Tricia Hodson first inherited the plot of homestead land from her father back in 1989. She had a background in education and her husband Mike had spent 27 years working with the Hawaii Police Department. Neither of them knew anything about farming, but they had the vision of building a family business by growing and selling organic tomatoes. Initially, the Hodsons were growing tomatoes in greenhouses for personal consumption. Then they entered the local farmer’s market scene where their tomatoes earned their well-deserved “wow” name and fame. Their first greenhouse appeared on the property in 2006; today, their 10-acre property a holds over 40 greenhouses that produce between 5,000-10,000 pounds of organic tomatoes a week.
Why grow tomatoes? Mike says they are among the hardest crops to grow, and he wanted a challenge. A challenge did he receive, and it took lots of trial and error to come up with an effective way to cultivate an agricultural program that could be sustainable.
*This is a multi-part installment as part of the Hawaii Sustainable Agriculture Project. Learn more about the project and the 12 participants here.
Wow Hodson Family Farms
Six years ago, Mike and Tricia Hodson were sitting on a 10-acre lot of Hawaii homestead agriculture land in Waimea with nothing more than a house and a dream board of ideas. Today, that land is now home to Wow Hodson Family Farms, one of the most successful organic tomato farms on Hawaii's Big Island. The story of how Mike and Tricia got to where they are today is an inspiring example of entrepreneurial and educational pursuits.
Address: 64-793 Ainahua Alanui Kamuela, Hawai'i, Hawaii 96743 (808) 887-0969 http://www.wowfarms.com/
By the Numbers
10 Acres - Wow Hudson Family Farm consists of 10 acres of land.
40 - The number of greenhouses on the farmlands.
2006 - The year the first greenhouse appeared on the farm.
Thousands of pounds of tomatoes produced by the farm weekly.
14 Other families benefiting from the Hodson's farming education. [/tw-column]
Today, Mike's method of growing tomatoes requires a minimal amount of output, and it reaps a ton of benefits. Among his inventive growing techniques includes the use of plastic flooring in his greenhouses that eliminates the need to weed his plants, an act which he says can take up 75% of a farmer's labor. The plastic flooring also makes it easy to swiftly sweep up the dead tomato leaves when they fall.
Mike's neat row of tomato plants in his greenhouse are also part of his efficiency plan. When it comes time to pollinate his plants, all he has to do is go to one end of the row and give his plants a few hard shakes. The tomatoes take care of the rest of the work, as they are self-pollinating plants.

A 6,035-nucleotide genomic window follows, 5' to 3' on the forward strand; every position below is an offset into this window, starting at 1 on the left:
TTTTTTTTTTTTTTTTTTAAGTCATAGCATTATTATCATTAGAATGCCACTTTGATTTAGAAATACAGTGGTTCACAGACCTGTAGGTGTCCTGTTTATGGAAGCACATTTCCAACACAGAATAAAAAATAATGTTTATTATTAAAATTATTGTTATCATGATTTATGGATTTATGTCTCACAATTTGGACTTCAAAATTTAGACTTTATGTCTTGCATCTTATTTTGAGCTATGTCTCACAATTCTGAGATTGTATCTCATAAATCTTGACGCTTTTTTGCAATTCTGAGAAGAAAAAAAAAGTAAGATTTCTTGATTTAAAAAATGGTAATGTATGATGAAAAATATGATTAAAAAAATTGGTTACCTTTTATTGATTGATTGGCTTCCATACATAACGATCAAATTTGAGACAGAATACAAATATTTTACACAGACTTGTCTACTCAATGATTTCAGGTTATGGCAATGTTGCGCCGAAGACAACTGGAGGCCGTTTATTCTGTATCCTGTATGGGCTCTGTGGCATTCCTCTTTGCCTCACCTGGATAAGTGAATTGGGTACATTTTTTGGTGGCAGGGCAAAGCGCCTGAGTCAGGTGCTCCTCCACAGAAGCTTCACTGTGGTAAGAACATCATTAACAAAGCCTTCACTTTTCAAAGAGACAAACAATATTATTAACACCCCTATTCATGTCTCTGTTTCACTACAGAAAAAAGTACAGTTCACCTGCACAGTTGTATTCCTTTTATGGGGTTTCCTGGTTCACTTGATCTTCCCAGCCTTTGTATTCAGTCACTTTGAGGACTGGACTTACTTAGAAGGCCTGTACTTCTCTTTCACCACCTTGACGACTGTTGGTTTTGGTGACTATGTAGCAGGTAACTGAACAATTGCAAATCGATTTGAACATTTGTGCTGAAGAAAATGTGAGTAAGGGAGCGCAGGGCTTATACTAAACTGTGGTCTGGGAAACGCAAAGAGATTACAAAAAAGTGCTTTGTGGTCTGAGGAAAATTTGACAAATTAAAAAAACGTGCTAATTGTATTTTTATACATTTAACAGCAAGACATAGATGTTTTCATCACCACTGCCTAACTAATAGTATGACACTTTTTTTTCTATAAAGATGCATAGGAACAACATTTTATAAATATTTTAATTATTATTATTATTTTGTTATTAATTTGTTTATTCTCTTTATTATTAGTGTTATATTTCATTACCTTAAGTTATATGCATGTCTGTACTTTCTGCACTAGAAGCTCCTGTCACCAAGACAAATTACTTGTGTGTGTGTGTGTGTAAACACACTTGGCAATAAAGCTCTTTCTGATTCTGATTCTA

What is the importance of sustainability in his farming practices? Well Mike is quick to point out that sustainability can have multiple meanings. It can mean financial freedom from the burden of debts, which he has practiced by paying for all of his farming equipment, supplies, and land without the need to borrow credit.
Malama 'aina means to care for and nurture the land so it can give back all we need to sustain life for ourselves and our future generations.
An ahupua'a is an ancient concept of resource use and management based on families living in a division of land that connects the mountains to the reefs and the sea." - Puanani Rogers, Team Leader for the Ho`okipa Network
Sustainability can also mean malama 'aina (take care of the land) by using organic farming techniques that will keep the land healthy, which is what Wow Farms does in their practices. Although they aren't certified organic (they don't see the need to pay for a stamp of certification), Wow Farms is a fully organic farm that chooses to sell itself as an "all natural" farm.
Most importantly, however, is the definition of sustainability that applies to keeping a community of people happy and fed with healthy, wholesome food. Wow Farm fulfills this mission by helping 14 other nearby homestead families learn to grow their own food using the Hudson's greenhouses and growing techniques. Mike points out that the entire state of Hawaii only produces about 7% of the food that we consume; if the ships and suppliers were to stop bringing in food from outside sources, the islands will starve after a week. An isolated island can't eternally rely on outside providers, especially with the population booming the way it is.
Wow Farm tomatoes varieties include heirlooms, red and orange beefsteaks, and Romas. The tomatoes are of such pristine quality that they are in high demand by the chefs at many high end Hawaii resorts including the Hilton Waikoloa, Four Seasons Hualālai, and Mauna Lani Bay Resort. Consumers can also find Wow Farm tomatoes in select grocery stores. Yes, they're priced higher than the average tomato, but they are organic, locally grown, and supremely tasty--not to mention, they have a very long shelf life.